Some of the earliest signs of Alzheimer's disease have been found in the brain, more than two decades before the first symptoms usually appear.
Treating the disease early is thought to be vital in order to prevent damage to memory and thinking.
A study, published in the Lancet Neurology, found differences in the brains of people destined to develop an early form of Alzheimer's.
Experts said the US study may give doctors more time to treat people.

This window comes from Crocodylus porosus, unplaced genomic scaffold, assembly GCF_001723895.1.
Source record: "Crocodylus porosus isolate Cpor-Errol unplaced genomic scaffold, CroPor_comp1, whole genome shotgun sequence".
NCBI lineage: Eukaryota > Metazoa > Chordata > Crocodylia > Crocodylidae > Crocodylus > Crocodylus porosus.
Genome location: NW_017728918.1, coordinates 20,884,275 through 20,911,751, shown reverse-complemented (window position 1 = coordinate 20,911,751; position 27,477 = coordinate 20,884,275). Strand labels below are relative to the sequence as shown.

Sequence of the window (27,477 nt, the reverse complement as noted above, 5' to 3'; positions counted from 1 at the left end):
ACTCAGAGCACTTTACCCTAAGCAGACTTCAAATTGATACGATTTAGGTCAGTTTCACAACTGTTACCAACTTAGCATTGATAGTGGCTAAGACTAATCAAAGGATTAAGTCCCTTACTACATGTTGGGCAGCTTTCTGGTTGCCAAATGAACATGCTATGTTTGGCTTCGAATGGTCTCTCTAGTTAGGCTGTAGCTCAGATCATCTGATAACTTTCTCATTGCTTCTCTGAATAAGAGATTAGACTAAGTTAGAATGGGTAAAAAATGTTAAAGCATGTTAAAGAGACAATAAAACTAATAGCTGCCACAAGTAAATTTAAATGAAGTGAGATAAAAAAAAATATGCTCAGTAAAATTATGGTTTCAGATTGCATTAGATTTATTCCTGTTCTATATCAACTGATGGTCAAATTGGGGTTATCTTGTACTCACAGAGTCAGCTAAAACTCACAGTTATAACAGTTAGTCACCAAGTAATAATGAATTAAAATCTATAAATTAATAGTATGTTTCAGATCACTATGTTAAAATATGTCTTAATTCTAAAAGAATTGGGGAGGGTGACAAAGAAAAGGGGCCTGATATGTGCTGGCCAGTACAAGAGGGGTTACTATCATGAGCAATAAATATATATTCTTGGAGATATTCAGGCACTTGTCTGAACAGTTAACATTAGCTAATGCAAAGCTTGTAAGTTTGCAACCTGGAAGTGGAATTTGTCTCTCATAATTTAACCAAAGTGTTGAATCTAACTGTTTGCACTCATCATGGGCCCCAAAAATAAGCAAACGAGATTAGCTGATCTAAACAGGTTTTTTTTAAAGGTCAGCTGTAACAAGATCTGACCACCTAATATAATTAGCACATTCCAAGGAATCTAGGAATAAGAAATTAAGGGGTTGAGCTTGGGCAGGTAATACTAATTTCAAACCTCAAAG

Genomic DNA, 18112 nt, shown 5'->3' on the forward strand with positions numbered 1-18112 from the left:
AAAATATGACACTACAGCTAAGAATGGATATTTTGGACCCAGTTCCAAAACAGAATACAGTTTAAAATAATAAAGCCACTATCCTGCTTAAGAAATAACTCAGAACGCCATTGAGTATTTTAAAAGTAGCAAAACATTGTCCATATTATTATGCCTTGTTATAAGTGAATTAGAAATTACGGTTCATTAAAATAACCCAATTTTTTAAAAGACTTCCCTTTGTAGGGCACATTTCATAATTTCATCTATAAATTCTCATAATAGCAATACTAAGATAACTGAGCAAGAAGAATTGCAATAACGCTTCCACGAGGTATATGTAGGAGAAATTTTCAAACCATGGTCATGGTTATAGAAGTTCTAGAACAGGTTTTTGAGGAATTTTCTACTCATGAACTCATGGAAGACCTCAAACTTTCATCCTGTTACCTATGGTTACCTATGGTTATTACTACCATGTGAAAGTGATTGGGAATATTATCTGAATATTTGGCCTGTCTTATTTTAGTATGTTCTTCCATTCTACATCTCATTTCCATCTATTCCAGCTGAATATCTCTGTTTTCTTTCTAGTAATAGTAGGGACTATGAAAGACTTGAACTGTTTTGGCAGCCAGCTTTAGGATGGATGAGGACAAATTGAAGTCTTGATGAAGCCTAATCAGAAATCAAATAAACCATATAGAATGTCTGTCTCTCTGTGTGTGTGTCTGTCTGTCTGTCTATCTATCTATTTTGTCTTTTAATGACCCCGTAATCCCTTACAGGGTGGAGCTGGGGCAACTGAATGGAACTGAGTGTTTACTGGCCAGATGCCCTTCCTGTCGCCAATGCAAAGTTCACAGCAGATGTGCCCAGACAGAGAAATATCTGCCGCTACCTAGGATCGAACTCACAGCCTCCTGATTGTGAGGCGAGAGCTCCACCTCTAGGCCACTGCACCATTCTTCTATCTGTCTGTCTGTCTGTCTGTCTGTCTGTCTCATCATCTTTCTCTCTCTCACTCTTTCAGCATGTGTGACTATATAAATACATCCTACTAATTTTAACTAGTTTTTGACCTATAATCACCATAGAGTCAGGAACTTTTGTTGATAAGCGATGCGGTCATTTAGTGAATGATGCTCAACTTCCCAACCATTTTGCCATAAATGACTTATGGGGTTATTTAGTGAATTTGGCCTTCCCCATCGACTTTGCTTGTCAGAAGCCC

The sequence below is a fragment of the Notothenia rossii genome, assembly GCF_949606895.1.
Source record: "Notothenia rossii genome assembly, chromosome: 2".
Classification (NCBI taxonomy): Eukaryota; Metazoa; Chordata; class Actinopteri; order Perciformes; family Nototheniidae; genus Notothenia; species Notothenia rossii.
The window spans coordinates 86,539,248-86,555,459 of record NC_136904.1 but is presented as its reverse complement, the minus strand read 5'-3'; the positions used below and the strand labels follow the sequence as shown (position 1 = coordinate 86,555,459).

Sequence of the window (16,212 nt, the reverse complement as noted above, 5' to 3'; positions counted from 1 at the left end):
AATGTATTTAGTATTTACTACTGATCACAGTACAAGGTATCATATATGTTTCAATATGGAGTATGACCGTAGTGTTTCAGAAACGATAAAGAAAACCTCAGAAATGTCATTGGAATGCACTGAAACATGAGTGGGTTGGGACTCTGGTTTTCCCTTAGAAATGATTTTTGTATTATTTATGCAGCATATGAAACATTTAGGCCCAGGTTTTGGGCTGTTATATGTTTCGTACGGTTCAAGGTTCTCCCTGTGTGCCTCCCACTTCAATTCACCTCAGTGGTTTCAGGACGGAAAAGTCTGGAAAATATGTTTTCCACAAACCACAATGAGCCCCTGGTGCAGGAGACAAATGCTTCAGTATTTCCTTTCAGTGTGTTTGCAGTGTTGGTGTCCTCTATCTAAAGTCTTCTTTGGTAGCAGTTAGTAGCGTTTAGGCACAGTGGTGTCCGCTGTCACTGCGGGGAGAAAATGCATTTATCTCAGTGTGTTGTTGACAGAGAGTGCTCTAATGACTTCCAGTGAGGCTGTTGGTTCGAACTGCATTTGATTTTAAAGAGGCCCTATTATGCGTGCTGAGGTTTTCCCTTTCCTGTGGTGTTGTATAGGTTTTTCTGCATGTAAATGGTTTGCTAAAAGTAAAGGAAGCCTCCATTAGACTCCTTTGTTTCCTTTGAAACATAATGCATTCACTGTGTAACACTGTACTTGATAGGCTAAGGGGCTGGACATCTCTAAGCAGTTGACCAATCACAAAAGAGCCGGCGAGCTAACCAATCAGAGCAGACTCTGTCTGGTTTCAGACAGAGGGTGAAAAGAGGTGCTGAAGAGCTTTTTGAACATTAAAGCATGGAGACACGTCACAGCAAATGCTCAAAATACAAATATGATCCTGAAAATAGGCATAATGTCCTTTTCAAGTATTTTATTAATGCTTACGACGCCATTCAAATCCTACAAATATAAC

Alzheimer's disease starts long before anyone would notice; previous studies have shown an effect on the brain 10-15 years before symptoms.
It is only after enough brain cells have died that the signs of dementia begin to appear - some regions of the brain will have lost up to 20% of their brain cells before the disease becomes noticeable.
However, doctors fear so much of the brain will have degenerated by this time that it will be too late to treat patients. The failure of recent trials to prevent further cognitive decline in patients with mild to moderate Alzheimer's disease has been partly put down to timing.
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